TOPEKA, Kan. (KSNW) – Kansas Governor Laura Kelly announced Wednesday afternoon she is extending the state stay-at-home order until midnight, May 3.

The current stay-at-home order was set to end Sunday, April 19.

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“Unfortunately cases continue to increase, and new counties continue to have confirmed cases,” Kelly said. “Internal and external modeling predict a peak somewhere between the 19th and the 29th of April.”

She said that ideally, Kansas needs to have a reduction in the number of cases for 14 days before it can begin to relax social-gathering restrictions.

Unemployment Claims

Kelly also addressed complaints about the state unemployment phone lines and website. She said there has been significant improvement.

She said 150 state employees are now answering phones at the unemployment office. Before the pandemic started, there were only 20 people to answer calls.

The system logged 751,940 calls Tuesday which Kelly says would average out to 5,000 calls per employee. She said callers should not hang up if they get the answering system. She said hanging up and dialing in again just puts them at the back of the line.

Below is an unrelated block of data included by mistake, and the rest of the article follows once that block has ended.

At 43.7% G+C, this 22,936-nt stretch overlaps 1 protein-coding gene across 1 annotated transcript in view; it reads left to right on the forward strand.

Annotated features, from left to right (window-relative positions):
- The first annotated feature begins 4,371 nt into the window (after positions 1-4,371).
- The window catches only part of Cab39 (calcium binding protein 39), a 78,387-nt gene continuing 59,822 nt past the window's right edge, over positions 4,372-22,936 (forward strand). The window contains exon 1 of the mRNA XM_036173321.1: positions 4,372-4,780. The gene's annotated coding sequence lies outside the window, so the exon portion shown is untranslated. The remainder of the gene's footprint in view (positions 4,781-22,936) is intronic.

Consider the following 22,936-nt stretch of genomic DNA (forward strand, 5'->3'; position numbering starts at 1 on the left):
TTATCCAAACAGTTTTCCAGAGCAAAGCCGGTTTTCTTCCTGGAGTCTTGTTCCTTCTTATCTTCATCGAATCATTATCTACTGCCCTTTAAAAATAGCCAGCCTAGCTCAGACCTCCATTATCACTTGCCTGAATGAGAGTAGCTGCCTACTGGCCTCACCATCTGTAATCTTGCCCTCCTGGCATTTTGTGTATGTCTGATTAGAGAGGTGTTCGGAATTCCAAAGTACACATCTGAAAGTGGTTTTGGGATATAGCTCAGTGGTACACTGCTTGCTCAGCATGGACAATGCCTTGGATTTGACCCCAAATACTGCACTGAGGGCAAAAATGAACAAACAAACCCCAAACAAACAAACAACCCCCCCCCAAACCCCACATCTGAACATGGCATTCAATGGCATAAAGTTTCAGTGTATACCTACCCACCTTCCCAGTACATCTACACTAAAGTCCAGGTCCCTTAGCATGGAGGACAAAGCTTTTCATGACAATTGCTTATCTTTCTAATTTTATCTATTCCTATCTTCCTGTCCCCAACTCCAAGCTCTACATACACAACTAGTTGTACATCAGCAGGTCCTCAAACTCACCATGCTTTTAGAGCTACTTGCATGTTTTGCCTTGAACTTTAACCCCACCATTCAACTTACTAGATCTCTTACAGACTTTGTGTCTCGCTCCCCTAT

The governor also said IT workers have made progress with the unemployment office website that kept crashing on people who were trying to file claims. She said it is now handling a much greater capacity after improvements made Tuesday.

Hospital Funding

After the briefing, Kelly is meeting with the state finance council to discuss an emergency hospital grant program.

The governor said many hospitals in Kansas are losing money because they had to stop doing elective procedures and are now struggling to make payroll.

Kelly wants a $17 million grant program to be administered through the Kansas Department of Health and Environment (KDHE) to help hospitals make ends meet.

Coronavirus Cases in Kansas

The number of positive coronavirus cases in Kansas is up to 1,494. That’s an increase of 68 from Tuesday. Governor Kelly said is is now in 63 of the state’s 105 counties.

The number of deaths associated with COVID-19 in Kansas is 76, up 7 from Tuesday.

Dr. Lee Norman, the head of the KDHE, said the state is currently monitoring 26 outbreaks:

  • 12 in long-term care facilities
  • 2 in group living situations
  • 5 in private companies
  • 1 at Lansing Correctional Facility (44 cases: 24 staff, 20 inmates)
  • 1 hospital
  • 5 religious gatherings

Norman said it is up to health departments at the county level to decide whether to name facilities that have outbreaks.

The local health department will investigate each case and trace and contact people who might be at risk of getting the coronavirus.

If local health officials think there are people they missed, then they may release the name of the facility at that time.